Conflict and Boko Haram insurgency in northeast Nigeria caused people to seek refuge in Cameroon in 2015

Formed by the unification of former British and French colonies, the modern West African state of Cameroon was created in 1961.

Home to nearly 24 million people, the country has one of the highest literacy rates in Africa and is often referred to as "Africa in miniature" due to its geological and cultural diversity.

In recent years, the mainly-Muslim far north of the country has been drawn into the regional Islamist insurgency of terror group Boko Haram.

Médecins Sans Frontières/Doctors Without Borders (MSF) first worked in Cameroon in 1984. Our work in the country has focused on responding to endemic and epidemic diseases and caring for displaced people.

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MSF’s work in Cameroon: 2015

Médecins Sans Frontières (MSF) opened an emergency programme in the far north of Cameroon this year in response to an influx of people fleeing violence in Nigeria.

Conflict and Boko Haram insurgency in northeast Nigeria caused hundreds of thousands of people to seek refuge in Cameroon, Chad and Niger in 2015.

During the course of the year, violence spread from Nigeria into the three neighbouring countries, leading to the displacement of tens of thousands more. By December, there were some 70,000 refugees and around 90,000 internally displaced people in Cameroon.

Care for Nigerian refugees

In response, MSF started to provide medical assistance to people in several locations in the north of the country. From February, a team offered medical care, maternal services and nutritional support in the UNHCR-administered Minawao refugee camp.

“Boko Haram burned our house and took all our cows and belongings. They kidnapped my wife and two of my children and held them in one of their jails. My wife managed to escape and is trying to join me in Minawao, but I don’t have any news of my children. I don’t even know if they are still alive.”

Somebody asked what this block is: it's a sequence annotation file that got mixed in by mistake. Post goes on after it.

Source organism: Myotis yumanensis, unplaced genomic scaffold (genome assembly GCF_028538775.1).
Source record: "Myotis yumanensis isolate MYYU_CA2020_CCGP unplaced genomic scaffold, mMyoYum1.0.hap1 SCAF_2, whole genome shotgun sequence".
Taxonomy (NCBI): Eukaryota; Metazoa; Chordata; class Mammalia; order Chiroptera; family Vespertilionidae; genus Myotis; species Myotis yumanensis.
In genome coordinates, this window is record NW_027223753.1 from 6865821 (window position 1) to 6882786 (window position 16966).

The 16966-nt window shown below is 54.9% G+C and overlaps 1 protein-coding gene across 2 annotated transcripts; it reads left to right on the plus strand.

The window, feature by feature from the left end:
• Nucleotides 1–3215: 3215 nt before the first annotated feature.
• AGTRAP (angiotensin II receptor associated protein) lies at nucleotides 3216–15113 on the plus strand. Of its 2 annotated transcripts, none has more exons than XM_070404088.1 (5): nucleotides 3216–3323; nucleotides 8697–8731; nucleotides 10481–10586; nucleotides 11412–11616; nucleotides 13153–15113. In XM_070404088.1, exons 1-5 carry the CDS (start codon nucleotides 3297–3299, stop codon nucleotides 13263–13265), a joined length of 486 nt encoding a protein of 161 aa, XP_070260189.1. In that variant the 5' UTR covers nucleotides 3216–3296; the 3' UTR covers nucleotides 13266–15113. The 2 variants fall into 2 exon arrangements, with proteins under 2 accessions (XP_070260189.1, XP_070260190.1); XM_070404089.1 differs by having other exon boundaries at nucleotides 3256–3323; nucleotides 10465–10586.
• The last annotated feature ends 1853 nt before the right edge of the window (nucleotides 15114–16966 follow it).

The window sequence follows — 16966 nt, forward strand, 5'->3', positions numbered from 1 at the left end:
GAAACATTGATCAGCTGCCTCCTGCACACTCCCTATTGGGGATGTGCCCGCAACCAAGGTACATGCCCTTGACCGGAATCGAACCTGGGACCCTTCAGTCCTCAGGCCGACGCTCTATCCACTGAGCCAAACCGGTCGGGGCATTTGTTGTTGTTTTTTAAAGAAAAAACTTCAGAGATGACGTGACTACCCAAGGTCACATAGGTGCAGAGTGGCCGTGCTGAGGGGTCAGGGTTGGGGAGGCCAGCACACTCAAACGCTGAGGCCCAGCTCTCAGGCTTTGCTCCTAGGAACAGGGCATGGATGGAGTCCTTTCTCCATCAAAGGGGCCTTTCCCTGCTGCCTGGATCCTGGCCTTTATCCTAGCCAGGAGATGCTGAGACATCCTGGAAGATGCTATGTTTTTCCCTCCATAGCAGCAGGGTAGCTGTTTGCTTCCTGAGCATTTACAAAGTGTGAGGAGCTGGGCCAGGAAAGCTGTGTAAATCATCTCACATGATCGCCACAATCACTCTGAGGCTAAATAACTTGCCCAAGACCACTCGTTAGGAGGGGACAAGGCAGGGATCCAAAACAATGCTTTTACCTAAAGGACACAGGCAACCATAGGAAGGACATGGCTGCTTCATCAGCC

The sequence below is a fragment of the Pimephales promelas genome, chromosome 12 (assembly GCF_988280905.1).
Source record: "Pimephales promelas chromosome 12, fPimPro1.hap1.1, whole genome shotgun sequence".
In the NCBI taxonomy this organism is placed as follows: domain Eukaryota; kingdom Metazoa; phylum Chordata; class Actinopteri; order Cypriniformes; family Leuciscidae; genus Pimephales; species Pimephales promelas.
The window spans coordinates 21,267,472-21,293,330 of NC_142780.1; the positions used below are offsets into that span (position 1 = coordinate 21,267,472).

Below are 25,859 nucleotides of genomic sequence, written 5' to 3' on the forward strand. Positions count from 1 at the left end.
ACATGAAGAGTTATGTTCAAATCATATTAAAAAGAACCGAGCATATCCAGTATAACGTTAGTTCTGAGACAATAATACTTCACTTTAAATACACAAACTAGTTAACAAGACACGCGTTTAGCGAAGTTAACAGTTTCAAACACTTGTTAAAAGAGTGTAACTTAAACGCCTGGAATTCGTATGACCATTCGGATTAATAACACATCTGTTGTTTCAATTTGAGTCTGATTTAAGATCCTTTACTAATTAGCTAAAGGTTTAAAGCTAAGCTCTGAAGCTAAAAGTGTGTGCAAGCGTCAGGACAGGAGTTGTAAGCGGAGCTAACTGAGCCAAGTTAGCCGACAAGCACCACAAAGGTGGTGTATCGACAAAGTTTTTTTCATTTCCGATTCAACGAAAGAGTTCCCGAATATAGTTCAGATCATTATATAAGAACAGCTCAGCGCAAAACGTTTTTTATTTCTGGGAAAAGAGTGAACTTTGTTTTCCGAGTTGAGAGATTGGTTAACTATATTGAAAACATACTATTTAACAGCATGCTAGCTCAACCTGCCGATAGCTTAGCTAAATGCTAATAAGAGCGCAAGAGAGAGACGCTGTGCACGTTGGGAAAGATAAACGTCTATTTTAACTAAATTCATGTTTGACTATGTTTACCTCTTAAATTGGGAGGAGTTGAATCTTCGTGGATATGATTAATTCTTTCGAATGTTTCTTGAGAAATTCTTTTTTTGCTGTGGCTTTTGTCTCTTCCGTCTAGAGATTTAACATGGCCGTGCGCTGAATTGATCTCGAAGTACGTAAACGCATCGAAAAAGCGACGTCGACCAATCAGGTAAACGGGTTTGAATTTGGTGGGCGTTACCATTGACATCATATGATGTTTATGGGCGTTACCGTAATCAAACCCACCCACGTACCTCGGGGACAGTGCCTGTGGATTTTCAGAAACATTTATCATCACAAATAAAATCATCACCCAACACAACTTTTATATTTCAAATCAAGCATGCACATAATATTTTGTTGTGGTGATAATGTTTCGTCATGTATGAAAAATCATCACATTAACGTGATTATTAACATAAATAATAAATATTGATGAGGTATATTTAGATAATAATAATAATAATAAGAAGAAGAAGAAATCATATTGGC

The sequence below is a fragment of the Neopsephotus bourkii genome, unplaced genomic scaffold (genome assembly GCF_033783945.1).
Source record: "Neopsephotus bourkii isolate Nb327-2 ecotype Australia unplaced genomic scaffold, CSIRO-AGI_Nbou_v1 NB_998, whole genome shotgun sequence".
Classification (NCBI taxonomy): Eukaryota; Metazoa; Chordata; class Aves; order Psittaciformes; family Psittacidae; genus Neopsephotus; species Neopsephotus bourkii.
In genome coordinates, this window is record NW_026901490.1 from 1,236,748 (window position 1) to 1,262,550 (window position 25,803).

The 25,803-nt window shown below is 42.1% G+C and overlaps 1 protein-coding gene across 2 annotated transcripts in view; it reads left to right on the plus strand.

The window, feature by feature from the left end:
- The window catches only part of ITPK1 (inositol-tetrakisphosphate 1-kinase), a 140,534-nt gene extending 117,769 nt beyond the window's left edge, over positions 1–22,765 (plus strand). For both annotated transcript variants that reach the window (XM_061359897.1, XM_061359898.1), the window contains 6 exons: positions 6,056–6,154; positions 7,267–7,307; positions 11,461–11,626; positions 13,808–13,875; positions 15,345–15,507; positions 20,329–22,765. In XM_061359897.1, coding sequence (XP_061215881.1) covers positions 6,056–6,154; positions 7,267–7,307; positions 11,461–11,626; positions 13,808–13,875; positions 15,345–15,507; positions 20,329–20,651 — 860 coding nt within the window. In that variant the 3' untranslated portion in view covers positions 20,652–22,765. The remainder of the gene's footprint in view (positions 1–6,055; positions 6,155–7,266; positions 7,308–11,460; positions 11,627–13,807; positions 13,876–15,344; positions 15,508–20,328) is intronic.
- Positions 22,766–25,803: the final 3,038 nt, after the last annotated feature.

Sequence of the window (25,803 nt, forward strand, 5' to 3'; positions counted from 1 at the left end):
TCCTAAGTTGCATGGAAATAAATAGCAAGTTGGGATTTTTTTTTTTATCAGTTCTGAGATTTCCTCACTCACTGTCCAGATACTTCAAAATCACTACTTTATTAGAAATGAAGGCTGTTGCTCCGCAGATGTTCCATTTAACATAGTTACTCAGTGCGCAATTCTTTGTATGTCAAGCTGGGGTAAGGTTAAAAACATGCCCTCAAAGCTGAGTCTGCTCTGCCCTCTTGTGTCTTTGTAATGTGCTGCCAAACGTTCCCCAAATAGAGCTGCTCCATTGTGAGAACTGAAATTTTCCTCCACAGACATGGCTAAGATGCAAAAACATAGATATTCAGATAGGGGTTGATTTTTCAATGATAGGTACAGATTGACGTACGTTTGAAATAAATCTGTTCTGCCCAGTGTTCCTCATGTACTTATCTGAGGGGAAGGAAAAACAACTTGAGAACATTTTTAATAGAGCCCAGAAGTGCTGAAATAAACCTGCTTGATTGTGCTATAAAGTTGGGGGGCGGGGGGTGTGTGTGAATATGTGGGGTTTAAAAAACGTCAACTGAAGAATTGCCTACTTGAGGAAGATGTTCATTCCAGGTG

Samuel45, from nigeria

In the towns of Mokolo and Mora, near the border with Nigeria, MSF provided specialised nutritional and paediatric care to the displaced and the local population, carrying out a total of 12,921 consultations.

Nearly 5,000 children were admitted for care. In June, MSF started supporting the surgical ward at the local hospital in Kousseri, on the Chadian border, performing emergency interventions and caesarean sections.  

In July, two suicide attacks in the city of Maroua caused a large number of casualties, and MSF helped the local health authorities to treat the wounded.    

Assistance to Central African refugees

In the eastern part of Cameroon, MSF continued to assist refugees who had escaped conflict and violence in neighbouring Central African Republic in 2014. The majority of patients were suffering from malnutrition, malaria and respiratory infections.

In July, MSF handed over its medical activities at the Protestant hospital in Garoua-Boulaï to the French Red Cross. During its year at the facility, MSF treated 1,635 children for malnutrition.

In the border town of Gbiti, MSF ran a therapeutic feeding centre, provided primary healthcare consultations and referred severely ill patients to the district hospital in Batouri.

MSF also supported the local health authorities at Batouri hospital in the management of patients with severe complicated malnutrition, the majority of whom were children under five. Over 1,800 children were treated in the 90-bed therapeutic feeding centre during the year.

find out more in our international activity report